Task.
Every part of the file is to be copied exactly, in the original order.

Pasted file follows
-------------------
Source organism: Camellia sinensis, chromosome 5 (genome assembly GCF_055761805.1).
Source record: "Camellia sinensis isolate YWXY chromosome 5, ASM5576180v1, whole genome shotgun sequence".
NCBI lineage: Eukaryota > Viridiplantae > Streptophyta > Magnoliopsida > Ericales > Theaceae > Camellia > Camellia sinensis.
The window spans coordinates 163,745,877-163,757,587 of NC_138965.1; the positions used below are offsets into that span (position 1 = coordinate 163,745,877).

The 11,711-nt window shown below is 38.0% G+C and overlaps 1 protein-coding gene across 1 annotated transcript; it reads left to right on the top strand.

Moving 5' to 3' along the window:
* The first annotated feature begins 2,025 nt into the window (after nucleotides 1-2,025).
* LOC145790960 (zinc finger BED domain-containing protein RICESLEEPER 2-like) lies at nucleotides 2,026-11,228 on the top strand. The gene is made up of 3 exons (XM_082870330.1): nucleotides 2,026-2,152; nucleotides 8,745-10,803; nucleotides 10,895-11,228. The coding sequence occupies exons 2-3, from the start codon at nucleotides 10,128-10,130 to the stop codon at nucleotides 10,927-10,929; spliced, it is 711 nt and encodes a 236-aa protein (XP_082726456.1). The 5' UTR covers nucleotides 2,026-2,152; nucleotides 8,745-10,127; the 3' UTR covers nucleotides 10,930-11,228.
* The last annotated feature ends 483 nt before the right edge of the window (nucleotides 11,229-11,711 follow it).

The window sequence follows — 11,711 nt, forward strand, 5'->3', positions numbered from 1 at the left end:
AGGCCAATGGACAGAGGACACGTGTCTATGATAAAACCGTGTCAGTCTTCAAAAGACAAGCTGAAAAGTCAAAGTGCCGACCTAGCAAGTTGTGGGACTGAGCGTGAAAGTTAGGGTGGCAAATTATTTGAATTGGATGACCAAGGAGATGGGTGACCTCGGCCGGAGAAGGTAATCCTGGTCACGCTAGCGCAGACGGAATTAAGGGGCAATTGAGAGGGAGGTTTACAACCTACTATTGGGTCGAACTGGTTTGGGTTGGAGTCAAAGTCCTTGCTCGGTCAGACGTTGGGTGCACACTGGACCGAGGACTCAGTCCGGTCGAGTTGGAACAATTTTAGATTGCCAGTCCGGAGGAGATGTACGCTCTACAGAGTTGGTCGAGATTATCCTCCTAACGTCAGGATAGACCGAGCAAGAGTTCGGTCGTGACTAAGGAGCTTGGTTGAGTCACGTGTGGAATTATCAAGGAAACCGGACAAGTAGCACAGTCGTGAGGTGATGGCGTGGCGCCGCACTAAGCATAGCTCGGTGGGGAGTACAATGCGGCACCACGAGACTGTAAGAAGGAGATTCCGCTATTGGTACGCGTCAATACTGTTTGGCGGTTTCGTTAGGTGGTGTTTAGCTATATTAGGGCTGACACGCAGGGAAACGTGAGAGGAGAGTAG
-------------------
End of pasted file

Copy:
Source organism: Camellia sinensis, chromosome 5 (genome assembly GCF_055761805.1).
Source record: "Camellia sinensis isolate YWXY chromosome 5, ASM5576180v1, whole genome shotgun sequence".
NCBI lineage: Eukaryota > Viridiplantae > Streptophyta > Magnoliopsida > Ericales > Theaceae > Camellia > Camellia sinensis.
The window spans coordinates 163,745,877-163,757,587 of NC_138965.1; the positions used below are offsets into that span (position 1 = coordinate 163,745,877).

The 11,711-nt window shown below is 38.0% G+C and overlaps 1 protein-coding gene across 1 annotated transcript; it reads left to right on the top strand.

Moving 5' to 3' along the window:
* The first annotated feature begins 2,025 nt into the window (after nucleotides 1-2,025).
* LOC145790960 (zinc finger BED domain-containing protein RICESLEEPER 2-like) lies at nucleotides 2,026-11,228 on the top strand. The gene is made up of 3 exons (XM_082870330.1): nucleotides 2,026-2,152; nucleotides 8,745-10,803; nucleotides 10,895-11,228. The coding sequence occupies exons 2-3, from the start codon at nucleotides 10,128-10,130 to the stop codon at nucleotides 10,927-10,929; spliced, it is 711 nt and encodes a 236-aa protein (XP_082726456.1). The 5' UTR covers nucleotides 2,026-2,152; nucleotides 8,745-10,127; the 3' UTR covers nucleotides 10,930-11,228.
* The last annotated feature ends 483 nt before the right edge of the window (nucleotides 11,229-11,711 follow it).

The window sequence follows — 11,711 nt, forward strand, 5'->3', positions numbered from 1 at the left end:
AGGCCAATGGACAGAGGACACGTGTCTATGATAAAACCGTGTCAGTCTTCAAAAGACAAGCTGAAAAGTCAAAGTGCCGACCTAGCAAGTTGTGGGACTGAGCGTGAAAGTTAGGGTGGCAAATTATTTGAATTGGATGACCAAGGAGATGGGTGACCTCGGCCGGAGAAGGTAATCCTGGTCACGCTAGCGCAGACGGAATTAAGGGGCAATTGAGAGGGAGGTTTACAACCTACTATTGGGTCGAACTGGTTTGGGTTGGAGTCAAAGTCCTTGCTCGGTCAGACGTTGGGTGCACACTGGACCGAGGACTCAGTCCGGTCGAGTTGGAACAATTTTAGATTGCCAGTCCGGAGGAGATGTACGCTCTACAGAGTTGGTCGAGATTATCCTCCTAACGTCAGGATAGACCGAGCAAGAGTTCGGTCGTGACTAAGGAGCTTGGTTGAGTCACGTGTGGAATTATCAAGGAAACCGGACAAGTAGCACAGTCGTGAGGTGATGGCGTGGCGCCGCACTAAGCATAGCTCGGTGGGGAGTACAATGCGGCACCACGAGACTGTAAGAAGGAGATTCCGCTATTGGTACGCGTCAATACTGTTTGGCGGTTTCGTTAGGTGGTGTTTAGCTATATTAGGGCTGACACGCAGGGAAACGTGAGAGGAGAGTAG